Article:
Like the Marx brothers' The Cocoanuts a year earlier, 1930's "The Golf Specialist" mines humor from high jinks in sunny Florida, where Fields is nearly upstaged by a stone-faced golf caddy. The classic "The Dentist," despite the later addition of strident musical cues, is presented in its entirety, including an oft-censored bit in which Fields tugs a molar from a woman who's wrapped around him in a highly suggestive position. "The Pharmacist" and "The Barbershop" are variations on the theme, allowing Fields to toss off bons mots and scathing sarcasm, but it's the anomalous "The Fatal Glass of Beer"--a hilarious send-up of Yukon gold-rush adventures--that proves an unlikely highlight. It's typically sour-pussed in its agenda, with a running gag (involving the line "It ain't a fit night out for man nor beast") that just grows funnier with each repetition. Fields's comedy wasn't fully developed here--he became masterful in later features--but 6 Short Films is crucial in demonstrating his rapid refinement of the vintage Fields persona. --Jeff Shannon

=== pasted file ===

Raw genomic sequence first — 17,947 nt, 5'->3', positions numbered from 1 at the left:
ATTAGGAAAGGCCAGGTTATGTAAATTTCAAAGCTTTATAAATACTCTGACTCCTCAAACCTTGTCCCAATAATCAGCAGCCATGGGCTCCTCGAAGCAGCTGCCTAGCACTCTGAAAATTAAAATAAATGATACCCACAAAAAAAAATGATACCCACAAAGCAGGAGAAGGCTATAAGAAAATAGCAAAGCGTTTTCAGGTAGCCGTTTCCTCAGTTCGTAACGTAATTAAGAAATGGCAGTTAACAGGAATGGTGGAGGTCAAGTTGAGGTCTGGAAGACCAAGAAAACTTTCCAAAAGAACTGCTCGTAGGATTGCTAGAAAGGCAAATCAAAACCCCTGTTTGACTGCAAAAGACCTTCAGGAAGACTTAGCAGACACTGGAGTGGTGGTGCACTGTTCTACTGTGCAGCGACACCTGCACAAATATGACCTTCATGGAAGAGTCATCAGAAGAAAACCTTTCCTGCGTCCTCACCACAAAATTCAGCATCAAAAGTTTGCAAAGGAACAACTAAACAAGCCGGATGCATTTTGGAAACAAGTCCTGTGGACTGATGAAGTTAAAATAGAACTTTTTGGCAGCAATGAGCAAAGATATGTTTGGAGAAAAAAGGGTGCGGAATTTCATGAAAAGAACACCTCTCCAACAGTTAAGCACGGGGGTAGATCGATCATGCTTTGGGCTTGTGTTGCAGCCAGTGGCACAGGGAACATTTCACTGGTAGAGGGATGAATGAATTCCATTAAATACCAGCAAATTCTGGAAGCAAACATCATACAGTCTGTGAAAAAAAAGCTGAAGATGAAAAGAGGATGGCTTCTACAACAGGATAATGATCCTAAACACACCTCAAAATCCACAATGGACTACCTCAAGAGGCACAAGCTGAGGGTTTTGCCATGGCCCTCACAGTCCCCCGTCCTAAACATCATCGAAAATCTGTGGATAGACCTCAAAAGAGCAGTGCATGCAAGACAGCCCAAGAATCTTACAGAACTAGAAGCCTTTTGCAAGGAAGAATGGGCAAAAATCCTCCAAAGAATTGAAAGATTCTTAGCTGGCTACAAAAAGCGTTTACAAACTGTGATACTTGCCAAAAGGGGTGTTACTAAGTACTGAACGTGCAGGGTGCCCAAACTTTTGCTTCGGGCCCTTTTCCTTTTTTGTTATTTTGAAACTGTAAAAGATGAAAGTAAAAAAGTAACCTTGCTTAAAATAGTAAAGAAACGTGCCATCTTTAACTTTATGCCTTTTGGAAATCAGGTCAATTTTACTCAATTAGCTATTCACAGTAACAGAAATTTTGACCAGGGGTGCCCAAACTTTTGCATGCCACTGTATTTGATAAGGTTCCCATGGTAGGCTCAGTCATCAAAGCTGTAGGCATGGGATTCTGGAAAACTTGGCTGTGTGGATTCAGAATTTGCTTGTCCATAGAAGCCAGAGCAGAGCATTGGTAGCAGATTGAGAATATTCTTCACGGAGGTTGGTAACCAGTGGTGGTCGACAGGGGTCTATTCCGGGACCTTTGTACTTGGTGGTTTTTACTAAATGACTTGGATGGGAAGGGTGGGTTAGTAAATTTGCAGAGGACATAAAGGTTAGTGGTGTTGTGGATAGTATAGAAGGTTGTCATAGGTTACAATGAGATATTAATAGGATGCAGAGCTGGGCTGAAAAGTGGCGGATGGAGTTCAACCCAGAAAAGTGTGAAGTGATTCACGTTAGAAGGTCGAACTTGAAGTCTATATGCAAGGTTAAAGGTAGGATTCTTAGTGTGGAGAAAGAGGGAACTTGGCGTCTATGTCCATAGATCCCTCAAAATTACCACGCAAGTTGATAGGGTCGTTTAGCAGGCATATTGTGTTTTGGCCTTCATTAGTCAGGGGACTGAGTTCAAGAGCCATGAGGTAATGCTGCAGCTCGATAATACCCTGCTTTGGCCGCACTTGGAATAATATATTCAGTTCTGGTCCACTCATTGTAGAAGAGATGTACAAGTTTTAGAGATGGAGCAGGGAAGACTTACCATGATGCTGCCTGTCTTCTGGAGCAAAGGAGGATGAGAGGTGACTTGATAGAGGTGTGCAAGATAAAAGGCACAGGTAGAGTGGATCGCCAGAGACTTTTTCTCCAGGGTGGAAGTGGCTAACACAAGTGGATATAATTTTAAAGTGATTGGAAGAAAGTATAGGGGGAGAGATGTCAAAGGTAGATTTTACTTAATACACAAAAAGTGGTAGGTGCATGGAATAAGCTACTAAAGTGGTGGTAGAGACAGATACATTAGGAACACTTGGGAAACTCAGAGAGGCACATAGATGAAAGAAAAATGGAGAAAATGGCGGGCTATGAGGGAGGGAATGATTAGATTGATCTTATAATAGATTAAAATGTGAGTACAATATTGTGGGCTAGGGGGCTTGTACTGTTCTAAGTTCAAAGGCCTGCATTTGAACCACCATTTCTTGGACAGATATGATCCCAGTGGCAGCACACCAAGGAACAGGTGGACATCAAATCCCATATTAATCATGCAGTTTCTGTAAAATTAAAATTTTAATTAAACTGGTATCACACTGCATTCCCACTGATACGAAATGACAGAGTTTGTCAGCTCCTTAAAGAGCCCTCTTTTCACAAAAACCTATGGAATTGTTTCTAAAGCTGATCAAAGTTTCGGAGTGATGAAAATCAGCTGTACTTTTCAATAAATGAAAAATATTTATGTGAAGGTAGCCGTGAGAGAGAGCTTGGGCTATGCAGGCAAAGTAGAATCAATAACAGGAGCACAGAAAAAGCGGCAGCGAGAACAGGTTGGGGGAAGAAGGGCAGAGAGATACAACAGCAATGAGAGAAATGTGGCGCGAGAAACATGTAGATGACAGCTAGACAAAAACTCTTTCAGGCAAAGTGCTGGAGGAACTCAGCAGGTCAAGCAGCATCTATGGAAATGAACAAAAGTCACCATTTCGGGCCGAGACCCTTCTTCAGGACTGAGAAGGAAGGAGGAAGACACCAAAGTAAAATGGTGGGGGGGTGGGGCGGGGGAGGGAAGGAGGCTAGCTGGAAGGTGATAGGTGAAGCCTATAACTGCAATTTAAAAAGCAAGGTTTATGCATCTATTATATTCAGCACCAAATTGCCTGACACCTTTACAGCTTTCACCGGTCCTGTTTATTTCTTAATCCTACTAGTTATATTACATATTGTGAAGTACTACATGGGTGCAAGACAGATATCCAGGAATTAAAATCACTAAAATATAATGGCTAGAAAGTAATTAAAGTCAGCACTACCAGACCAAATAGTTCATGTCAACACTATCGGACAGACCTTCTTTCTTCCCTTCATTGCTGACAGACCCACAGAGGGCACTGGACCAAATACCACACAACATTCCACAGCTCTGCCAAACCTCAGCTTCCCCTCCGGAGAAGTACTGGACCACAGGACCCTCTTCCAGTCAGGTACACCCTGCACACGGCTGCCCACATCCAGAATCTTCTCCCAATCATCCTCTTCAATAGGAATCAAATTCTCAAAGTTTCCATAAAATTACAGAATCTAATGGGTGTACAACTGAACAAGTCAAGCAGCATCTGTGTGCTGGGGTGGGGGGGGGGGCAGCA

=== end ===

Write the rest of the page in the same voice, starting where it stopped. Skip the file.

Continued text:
W.C. Fields is one of our greatest comedians and a National Treasure. His humor was meant to be enjoyed by intelligent, sophisticated adults, not snot-nosed dilletantes. Read morePublished on June 20 2004 by "otto27"
Maybe the humor was left out during the restoration process, but it's more likely that there was no humor to begin with. Read morePublished on June 15 2004 by Keith Whitener
I had seen all these shorts when I bought this DVD, but I was hoping that I would actually be able to hear all the hilarious asides spoken by the Great Man. Read morePublished on Nov. 12 2003 by Dr. Robert N. Goldberg
Please be aware that this DVD has the censored version of The Dentist with the cheezy music. This is what happens when people issue materal that they no nothing about.Published on Oct. 2 2000 by Ken Doyle
W. C. Fields was one of the first, great comedians of the talkies. So much of his humor comes from his delivery that it's almost hard to imagine him as a silent comedian. Read morePublished on Aug. 26 2000 by Edward Torpy